The US has been spending its lifetime fortune policing the planet and wrapping it up in our paper. We could never afford this. Perhaps – just perhaps – the folks reaching for the light will help shine it on the original problem. Perhaps we can spend a little less on advertising the United States and a little more on living for the day.

I’m not for ceding an inch of territory gained, but I’m ready to take a few deep breaths.

God in the dugout

Friday, October 4th, 2013

Checks aren’t being written. Bills aren’t being paid. This could become a show worth watching, so don’t turn the volume all the way down.

Once in a while our assorted law makers and executives, who generally steady the country with their compromising camaraderie, just get stuck on something big and intractable. It’s usually personal, like war or money. This time it’s money, and our elected economists in all their variety, from profligates to spendthrifts, have issued a mandate to spend nothing at all until their voices are heard and the nation is set aright (well, ‘spend nothing at all’ is a public hah-hah, the NSA guy protesting the threat to national security gets his snigger).

This is one of those opportunities for well-meaning zealots to, well, really fuck up. I pay attention because it speaks to my God thesis: there might well be something else in charge. A bunch of little legislators have come out to sink their teeth into the guts of the machine itself. Often, claiming God really is on their side. The President chuckles and keeps his faith in his banker friends. But he’s up against men who think good husbandry is the Seventh Commandment. Can you imagine – a palpable fear of raising the debt limit?

If they snort and snarl and push their noses together long enough, there’s going to be a cold trickling in a number of powerful bellies. The rest of us can enjoy the spectacle of political philosophy in practice. This is small government. This is the Republican dream.

 

God in the machine

Wednesday, October 2nd, 2013

I went south, to work with some people I know down there. Their background radio noise blew in through my open office window. It was that right-wing personality guy, enthusiastically fulminating as he has for decades now. I leaned back and closed my eyes. It struck me I was hearing something like a musical genre. There is tone and meter to exhortative talk radio. It’s like rap, that way. It speaks to a frightened urgency common to frustrated lives. It tries to pick you up and make you blame someone.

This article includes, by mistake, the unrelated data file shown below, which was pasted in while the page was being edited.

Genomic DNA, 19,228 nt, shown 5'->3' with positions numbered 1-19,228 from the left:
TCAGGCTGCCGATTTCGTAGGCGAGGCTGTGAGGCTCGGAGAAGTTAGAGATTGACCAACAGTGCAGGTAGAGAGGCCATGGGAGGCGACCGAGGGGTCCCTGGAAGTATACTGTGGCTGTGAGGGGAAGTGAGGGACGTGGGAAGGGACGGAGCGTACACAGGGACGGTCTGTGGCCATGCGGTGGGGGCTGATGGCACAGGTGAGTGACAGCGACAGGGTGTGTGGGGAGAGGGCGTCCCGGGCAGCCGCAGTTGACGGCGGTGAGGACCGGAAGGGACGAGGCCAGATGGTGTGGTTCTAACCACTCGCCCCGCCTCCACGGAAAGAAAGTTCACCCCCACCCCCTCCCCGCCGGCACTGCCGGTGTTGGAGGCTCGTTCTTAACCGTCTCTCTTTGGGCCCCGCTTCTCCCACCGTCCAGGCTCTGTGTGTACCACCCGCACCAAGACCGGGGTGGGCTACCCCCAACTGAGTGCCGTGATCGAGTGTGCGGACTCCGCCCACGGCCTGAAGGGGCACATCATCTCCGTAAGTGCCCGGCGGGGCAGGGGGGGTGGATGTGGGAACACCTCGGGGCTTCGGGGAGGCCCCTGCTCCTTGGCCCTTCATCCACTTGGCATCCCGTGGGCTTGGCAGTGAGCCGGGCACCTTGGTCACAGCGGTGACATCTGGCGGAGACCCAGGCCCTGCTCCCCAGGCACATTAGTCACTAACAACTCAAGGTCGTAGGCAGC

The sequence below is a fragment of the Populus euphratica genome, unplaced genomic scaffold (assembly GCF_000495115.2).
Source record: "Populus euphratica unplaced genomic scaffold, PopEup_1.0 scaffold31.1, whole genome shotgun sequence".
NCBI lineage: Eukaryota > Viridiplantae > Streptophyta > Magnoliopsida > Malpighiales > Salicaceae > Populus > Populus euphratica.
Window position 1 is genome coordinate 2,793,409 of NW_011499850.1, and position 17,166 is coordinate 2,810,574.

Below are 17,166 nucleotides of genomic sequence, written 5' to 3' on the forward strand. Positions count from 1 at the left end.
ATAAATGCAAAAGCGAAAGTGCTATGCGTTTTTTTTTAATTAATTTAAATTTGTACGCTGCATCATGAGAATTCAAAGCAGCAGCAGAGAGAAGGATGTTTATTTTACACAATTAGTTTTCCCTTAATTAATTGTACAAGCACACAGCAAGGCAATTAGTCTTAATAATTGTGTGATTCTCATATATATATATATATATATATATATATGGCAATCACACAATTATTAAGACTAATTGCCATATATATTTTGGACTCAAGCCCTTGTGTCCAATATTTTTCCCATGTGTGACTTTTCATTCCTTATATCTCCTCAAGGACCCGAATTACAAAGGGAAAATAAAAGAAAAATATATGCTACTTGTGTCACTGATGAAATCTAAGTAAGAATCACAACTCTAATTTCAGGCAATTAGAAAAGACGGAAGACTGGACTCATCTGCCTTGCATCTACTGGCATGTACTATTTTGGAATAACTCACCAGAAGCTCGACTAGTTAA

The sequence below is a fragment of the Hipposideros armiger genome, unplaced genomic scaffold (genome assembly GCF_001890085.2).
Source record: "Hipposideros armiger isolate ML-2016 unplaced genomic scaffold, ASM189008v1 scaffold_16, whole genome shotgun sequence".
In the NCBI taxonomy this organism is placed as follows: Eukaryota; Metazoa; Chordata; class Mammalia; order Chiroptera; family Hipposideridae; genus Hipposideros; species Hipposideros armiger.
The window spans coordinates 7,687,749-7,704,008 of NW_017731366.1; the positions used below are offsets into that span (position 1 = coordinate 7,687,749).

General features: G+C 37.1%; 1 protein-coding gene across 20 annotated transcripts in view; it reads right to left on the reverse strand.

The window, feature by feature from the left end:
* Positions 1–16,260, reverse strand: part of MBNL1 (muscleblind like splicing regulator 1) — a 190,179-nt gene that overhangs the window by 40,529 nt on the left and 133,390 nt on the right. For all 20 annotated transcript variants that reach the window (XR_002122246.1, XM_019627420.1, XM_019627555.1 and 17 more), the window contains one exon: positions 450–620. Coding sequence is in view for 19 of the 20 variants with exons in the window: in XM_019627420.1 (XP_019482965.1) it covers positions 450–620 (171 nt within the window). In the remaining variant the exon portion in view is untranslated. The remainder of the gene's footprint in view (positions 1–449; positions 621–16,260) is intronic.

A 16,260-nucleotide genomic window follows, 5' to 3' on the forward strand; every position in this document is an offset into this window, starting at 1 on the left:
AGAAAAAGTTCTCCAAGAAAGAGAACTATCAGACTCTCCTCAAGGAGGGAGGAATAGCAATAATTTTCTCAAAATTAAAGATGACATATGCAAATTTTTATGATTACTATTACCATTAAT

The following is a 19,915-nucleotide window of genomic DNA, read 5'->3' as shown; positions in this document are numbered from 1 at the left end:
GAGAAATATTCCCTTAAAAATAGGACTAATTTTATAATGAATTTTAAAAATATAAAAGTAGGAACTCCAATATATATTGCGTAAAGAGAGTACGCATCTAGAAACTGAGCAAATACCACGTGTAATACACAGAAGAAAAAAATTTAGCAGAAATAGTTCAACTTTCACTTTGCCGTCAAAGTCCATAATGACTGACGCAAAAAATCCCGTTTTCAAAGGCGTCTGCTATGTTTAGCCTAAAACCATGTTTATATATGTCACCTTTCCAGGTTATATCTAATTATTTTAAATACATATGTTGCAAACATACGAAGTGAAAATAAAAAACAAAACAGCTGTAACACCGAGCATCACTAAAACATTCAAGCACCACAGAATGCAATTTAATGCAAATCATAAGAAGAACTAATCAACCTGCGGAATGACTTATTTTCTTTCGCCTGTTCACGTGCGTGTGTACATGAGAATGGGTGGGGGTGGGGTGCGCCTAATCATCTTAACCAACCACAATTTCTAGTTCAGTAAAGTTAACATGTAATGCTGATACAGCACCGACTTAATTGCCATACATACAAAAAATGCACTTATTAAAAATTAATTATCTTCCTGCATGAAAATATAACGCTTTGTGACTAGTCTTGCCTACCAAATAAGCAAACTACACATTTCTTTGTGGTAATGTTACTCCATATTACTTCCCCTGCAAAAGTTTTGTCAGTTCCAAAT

This is a very exciting political time, and this is a blog about current events. I’ve been watching my son grow up, angry and animated by music that magically starts pounding from speakers wherever he goes. It’s sometimes hard to separate him from the environment he keeps switching on around himself. I make the mistake of treating him like he’s one of the voices I associate with the music he plays.  So, too, with my friends down south. I wonder, ‘what kind of a life is that – every day, eagerly slamming themselves against the same immovable walls?’

The decades go by. We think, ‘goodness, a new health insurance program,’ or ‘wow, government is arguing over its accounts.’ Some of us, I’m pretty sure, are genuinely worked up about it right this minute. I might be, myself – if only I were listening to the music.

I’m doing something else. I’m trying to figure out what is right for me. It isn’t easy. There’s no popular genre for it. No-one’s dancing to my particular beat. Nobody’s eager to go along. Understand: this is good. The sound I’m straining for is a still, small melody.

My mother sits on her couch watching television and sees plots and conspiracies. The right-wing guy works up his rhythm and yells about plots and conspiracies. The NSA gathers, in its frightened urgency, to plan plots and conspiracies. Our billions of convictions and intentions swirl around the planet and – come to naught.  All accounts are routinely closed. There is a new heart for every moment.

I have exhausted my repertoire. I have threatened and begged. I have prostrated myself and I have swaggered away. Still, God does as he chooses. I know all human philosophies converge on this point: the world’s whole purpose arrives simply at what I choose to do now. If it doesn’t make sense to me, I’m not having fun.

No one can know what our government will spend tomorrow; what enemy will attack in the morning; what fresh teenager will next go naked on stage. God knows. I am standing in a silence where sorrow and joy are the same thing; where the resounding, simple feeling of being fills my body like a billion tingling bubbles of warmth floating toward the sky. I am completely nuts.

I think the ‘burning questions’ are generally approached part-time. People willfully preoccupy themselves with activity because – thankfully – that’s what life is. In their own moments, they bring out their questions and work on them, a little at a time. I’ve been doing the other thing: I’m standing in the open doorway (where perhaps I should not be). I attend to my preoccupations only as they suit my meditations. This will end. I will be caught up again. I will, indeed, decide something interesting is going on. Maybe I’ll get eager, and act as if my opinion matters. It’s what I was made to do.